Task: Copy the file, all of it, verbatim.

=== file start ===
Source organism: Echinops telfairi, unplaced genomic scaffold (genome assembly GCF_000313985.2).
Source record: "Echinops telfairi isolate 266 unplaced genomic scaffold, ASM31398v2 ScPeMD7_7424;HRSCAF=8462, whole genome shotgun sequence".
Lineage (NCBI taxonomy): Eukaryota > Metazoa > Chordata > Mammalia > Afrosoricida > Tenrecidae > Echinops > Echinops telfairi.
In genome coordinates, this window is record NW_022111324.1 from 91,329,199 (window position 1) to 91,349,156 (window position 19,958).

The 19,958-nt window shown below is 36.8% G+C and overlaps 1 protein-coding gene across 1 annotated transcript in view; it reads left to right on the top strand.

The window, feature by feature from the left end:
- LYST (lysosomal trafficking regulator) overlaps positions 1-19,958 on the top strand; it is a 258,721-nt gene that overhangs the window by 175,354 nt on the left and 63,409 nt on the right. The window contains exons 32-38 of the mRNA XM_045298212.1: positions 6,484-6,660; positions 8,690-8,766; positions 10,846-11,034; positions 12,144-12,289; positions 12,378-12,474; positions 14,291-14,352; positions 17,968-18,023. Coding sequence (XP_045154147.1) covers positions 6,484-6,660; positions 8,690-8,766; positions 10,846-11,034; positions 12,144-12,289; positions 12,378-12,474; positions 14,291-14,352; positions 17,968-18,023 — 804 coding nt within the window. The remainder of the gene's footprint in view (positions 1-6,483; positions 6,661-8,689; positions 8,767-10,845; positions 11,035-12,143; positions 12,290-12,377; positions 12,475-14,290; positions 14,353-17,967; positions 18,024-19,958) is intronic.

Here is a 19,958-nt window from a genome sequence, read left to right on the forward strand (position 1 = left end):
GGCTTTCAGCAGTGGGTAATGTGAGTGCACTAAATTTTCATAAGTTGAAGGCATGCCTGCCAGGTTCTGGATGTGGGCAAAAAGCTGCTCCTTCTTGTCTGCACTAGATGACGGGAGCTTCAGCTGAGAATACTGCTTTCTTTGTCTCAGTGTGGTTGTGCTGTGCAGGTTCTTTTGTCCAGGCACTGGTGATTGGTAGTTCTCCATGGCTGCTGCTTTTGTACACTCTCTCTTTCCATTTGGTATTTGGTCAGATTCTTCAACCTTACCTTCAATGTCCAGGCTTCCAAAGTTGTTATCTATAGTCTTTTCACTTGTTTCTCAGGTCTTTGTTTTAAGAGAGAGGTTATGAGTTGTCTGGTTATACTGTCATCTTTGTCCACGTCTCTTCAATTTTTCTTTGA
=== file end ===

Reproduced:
Source organism: Echinops telfairi, unplaced genomic scaffold (genome assembly GCF_000313985.2).
Source record: "Echinops telfairi isolate 266 unplaced genomic scaffold, ASM31398v2 ScPeMD7_7424;HRSCAF=8462, whole genome shotgun sequence".
Lineage (NCBI taxonomy): Eukaryota > Metazoa > Chordata > Mammalia > Afrosoricida > Tenrecidae > Echinops > Echinops telfairi.
In genome coordinates, this window is record NW_022111324.1 from 91,329,199 (window position 1) to 91,349,156 (window position 19,958).

The 19,958-nt window shown below is 36.8% G+C and overlaps 1 protein-coding gene across 1 annotated transcript in view; it reads left to right on the top strand.

The window, feature by feature from the left end:
- LYST (lysosomal trafficking regulator) overlaps positions 1-19,958 on the top strand; it is a 258,721-nt gene that overhangs the window by 175,354 nt on the left and 63,409 nt on the right. The window contains exons 32-38 of the mRNA XM_045298212.1: positions 6,484-6,660; positions 8,690-8,766; positions 10,846-11,034; positions 12,144-12,289; positions 12,378-12,474; positions 14,291-14,352; positions 17,968-18,023. Coding sequence (XP_045154147.1) covers positions 6,484-6,660; positions 8,690-8,766; positions 10,846-11,034; positions 12,144-12,289; positions 12,378-12,474; positions 14,291-14,352; positions 17,968-18,023 — 804 coding nt within the window. The remainder of the gene's footprint in view (positions 1-6,483; positions 6,661-8,689; positions 8,767-10,845; positions 11,035-12,143; positions 12,290-12,377; positions 12,475-14,290; positions 14,353-17,967; positions 18,024-19,958) is intronic.

Here is a 19,958-nt window from a genome sequence, read left to right on the forward strand (position 1 = left end):
GGCTTTCAGCAGTGGGTAATGTGAGTGCACTAAATTTTCATAAGTTGAAGGCATGCCTGCCAGGTTCTGGATGTGGGCAAAAAGCTGCTCCTTCTTGTCTGCACTAGATGACGGGAGCTTCAGCTGAGAATACTGCTTTCTTTGTCTCAGTGTGGTTGTGCTGTGCAGGTTCTTTTGTCCAGGCACTGGTGATTGGTAGTTCTCCATGGCTGCTGCTTTTGTACACTCTCTCTTTCCATTTGGTATTTGGTCAGATTCTTCAACCTTACCTTCAATGTCCAGGCTTCCAAAGTTGTTATCTATAGTCTTTTCACTTGTTTCTCAGGTCTTTGTTTTAAGAGAGAGGTTATGAGTTGTCTGGTTATACTGTCATCTTTGTCCACGTCTCTTCAATTTTTCTTTGA